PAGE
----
When Detective Rogers saw the charging document, he suspected it to be counterfeit. He noted that the charging language, dates, and some of the applicable criminal codes were missing, and he also knew that he had never charged Ms. Coronel with harassment. Detective Rogers reviewed the tracking number from the charging document and determined that the tracking number and harassment charges matched a statement of charges he had filed in 2015 against Ms. Harvey-Jones. To be certain, Detective Rogers then searched Ms. Coronel's criminal record, and verified that she had never been charged with harassment.

         Near the end of March 2016, Mr. Brown informed Mr. Scott that Ms. Harvey-Jones's text was inaccurate, that the charging document was fake, and that Ms. Coronel had neither harassed NBC with 300 e-mails, nor did she ever owe NBC $17, 000 in damages.

         Detective Rogers arrested Ms. Harvey-Jones in July 2016, and charged her with forgery of a public document. A local news website, Eye on Annapolis, posted a story about Ms. Harvey-Jones's arrest. In the comments section of the article, a person named "Jane Shims" claimed that "someone [was] lying or misrepresenting" what had transpired and that Ms. Coronel was "a bitter ex." Detective Rogers traced the IP address for Jane Shims, as well as other "people" who had commented on the article. He determined that the IP addresses for Jane Shims and several other commenters all belonged to a computer in Ms. Harvey-Jones's home.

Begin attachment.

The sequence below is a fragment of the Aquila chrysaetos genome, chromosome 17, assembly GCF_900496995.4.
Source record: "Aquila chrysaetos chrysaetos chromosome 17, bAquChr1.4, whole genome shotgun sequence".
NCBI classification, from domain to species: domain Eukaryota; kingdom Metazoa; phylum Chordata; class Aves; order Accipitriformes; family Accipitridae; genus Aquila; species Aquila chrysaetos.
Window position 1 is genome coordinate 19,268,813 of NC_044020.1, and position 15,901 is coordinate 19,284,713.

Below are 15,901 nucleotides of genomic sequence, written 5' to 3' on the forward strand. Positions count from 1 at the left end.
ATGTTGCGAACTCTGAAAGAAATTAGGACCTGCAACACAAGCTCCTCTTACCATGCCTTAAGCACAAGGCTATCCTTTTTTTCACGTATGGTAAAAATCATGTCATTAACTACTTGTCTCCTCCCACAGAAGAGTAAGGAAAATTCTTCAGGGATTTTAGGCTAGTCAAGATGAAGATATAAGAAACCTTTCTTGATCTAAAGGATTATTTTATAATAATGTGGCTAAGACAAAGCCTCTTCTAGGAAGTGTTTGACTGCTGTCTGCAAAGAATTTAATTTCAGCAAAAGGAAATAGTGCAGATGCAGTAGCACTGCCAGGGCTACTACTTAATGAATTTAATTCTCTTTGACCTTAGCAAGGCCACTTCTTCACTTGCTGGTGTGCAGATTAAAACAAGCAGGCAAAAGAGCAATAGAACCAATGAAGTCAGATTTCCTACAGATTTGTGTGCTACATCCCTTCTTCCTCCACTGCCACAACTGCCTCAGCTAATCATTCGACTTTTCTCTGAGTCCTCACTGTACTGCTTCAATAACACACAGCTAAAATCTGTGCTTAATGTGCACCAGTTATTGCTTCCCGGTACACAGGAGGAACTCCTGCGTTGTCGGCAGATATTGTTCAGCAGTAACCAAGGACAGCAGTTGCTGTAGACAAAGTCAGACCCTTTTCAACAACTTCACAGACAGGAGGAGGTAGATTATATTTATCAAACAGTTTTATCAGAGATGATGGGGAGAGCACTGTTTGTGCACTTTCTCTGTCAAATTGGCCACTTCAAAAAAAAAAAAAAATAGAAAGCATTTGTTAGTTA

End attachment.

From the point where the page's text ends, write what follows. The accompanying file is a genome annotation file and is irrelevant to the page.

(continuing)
In August 2016, Ms. Coronel filed a complaint against Ms. Harvey-Jones, alleging defamation per se. The complaint alleged that Ms. Harvey-Jones sent Mr. Scott a text message which contained a counterfeit charging document, as well as a false story that Ms. Coronel had sent NBC 300 e-mails and consequently owed $17, 000 in damages. When Ms. Harvey-Jones failed to timely respond to the complaint, Ms. Coronel requested an Order of Default, which the court entered on October 7, 2016. Ms. Harvey-Jones subsequently filed an untimely motion to vacate, as well as a motion for reconsideration. The court denied both motions. Ms. Coronel then requested a hearing to determine damages.

         At the hearing on damages, the circuit court received testimony from Ms. Coronel and Detective Rogers, as well as excerpts from Mr. Scott's deposition. At the conclusion of the hearing, the court awarded Ms. Coronel $10, 000 in compensatory damages and $200, 000 in punitive damages. As stated above, Ms. Harvey-Jones timely appealed.

         DISCUSSION

         I. Compensatory Damages